Memory, Like a Washing Machine

 

I imagine you here

in the secret place,

the whirl

of my memory

like a washing machine.

 

I’m hanging from the ceiling,

a chandelier.

 

The thought of our past

tortures me,

reminds me

you’re-not-here,

you’re-not-ever-coming-back,

ever, never.

 

Fossilized love,

I’m a human water board.

 

A waterfall forces me to the bottom

of a sandy ravine,

fish nibbling at my toes,

 

the water, shining

like grief.

 

I swim to get away,

to live without you

one day,

the day after

and 50,000 years later.

 

 

Loren Kleinman

***

lkLoren Kleinman is a New Jersey poet, whose work has appeared in literary journals such as Nimrod, Journal of New Jersey Poets, Resurgence (UK), HerCircleEzine and Aesthetica Annual. Her poetry explores the results of love and loss, and how both themes affect an individual’s internal and external voice.  She received her B.A. in English Literature from Drew University and her M.A. in Creative and Critical Writing from the University of Sussex (UK).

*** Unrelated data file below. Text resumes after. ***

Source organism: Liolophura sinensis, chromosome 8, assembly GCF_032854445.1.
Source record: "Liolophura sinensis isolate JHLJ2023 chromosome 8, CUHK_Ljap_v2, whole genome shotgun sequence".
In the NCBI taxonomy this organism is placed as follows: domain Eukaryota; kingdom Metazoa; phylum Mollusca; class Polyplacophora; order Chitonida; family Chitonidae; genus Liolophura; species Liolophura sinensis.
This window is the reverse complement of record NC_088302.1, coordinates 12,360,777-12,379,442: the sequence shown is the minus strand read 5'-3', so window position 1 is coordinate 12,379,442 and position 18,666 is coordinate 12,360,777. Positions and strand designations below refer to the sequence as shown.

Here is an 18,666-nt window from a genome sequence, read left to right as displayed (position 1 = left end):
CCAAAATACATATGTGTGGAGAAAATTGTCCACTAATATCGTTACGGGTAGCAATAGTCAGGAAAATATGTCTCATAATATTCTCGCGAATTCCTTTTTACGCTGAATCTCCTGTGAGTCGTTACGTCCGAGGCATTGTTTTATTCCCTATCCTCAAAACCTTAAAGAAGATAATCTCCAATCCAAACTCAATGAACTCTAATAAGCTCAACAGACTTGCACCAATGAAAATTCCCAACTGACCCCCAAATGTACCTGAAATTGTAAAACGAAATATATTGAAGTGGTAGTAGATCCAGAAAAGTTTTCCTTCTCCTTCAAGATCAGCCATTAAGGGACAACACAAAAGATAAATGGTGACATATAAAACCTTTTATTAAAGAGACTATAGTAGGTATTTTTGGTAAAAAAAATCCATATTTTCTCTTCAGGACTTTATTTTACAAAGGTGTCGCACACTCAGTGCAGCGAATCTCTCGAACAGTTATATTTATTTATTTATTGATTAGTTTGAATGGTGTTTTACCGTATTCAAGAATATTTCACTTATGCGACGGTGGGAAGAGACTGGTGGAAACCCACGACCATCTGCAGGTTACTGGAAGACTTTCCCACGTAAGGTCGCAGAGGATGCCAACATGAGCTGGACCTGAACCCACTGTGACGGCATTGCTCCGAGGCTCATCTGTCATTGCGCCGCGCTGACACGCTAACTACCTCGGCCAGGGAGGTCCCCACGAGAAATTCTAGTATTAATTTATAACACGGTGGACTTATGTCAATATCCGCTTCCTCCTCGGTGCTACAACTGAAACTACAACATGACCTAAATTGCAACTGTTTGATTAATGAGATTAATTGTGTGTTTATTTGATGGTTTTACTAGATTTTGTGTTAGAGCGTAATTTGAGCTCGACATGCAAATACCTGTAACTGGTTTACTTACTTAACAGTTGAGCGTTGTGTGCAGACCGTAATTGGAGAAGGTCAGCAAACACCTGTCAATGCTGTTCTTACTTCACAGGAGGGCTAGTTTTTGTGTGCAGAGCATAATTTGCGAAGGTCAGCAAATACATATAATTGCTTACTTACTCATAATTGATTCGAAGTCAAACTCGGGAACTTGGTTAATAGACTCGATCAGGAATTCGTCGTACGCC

She is the recipient of the Spire Press Poetry Prize (2003) and a 2000 and 2003 Pushcart Prize nominee. In 2003, Spire Press (NYC) published her first collection of poetry Flamenco Sketches, which explored the relationship between love and jazz. She judged the literary entries for the book Alt-History: New Writing from Brighton published by QueenSpark Books (UK).  Her second volume of poetry, The Dark Cave Between My Ribs was just released.

 

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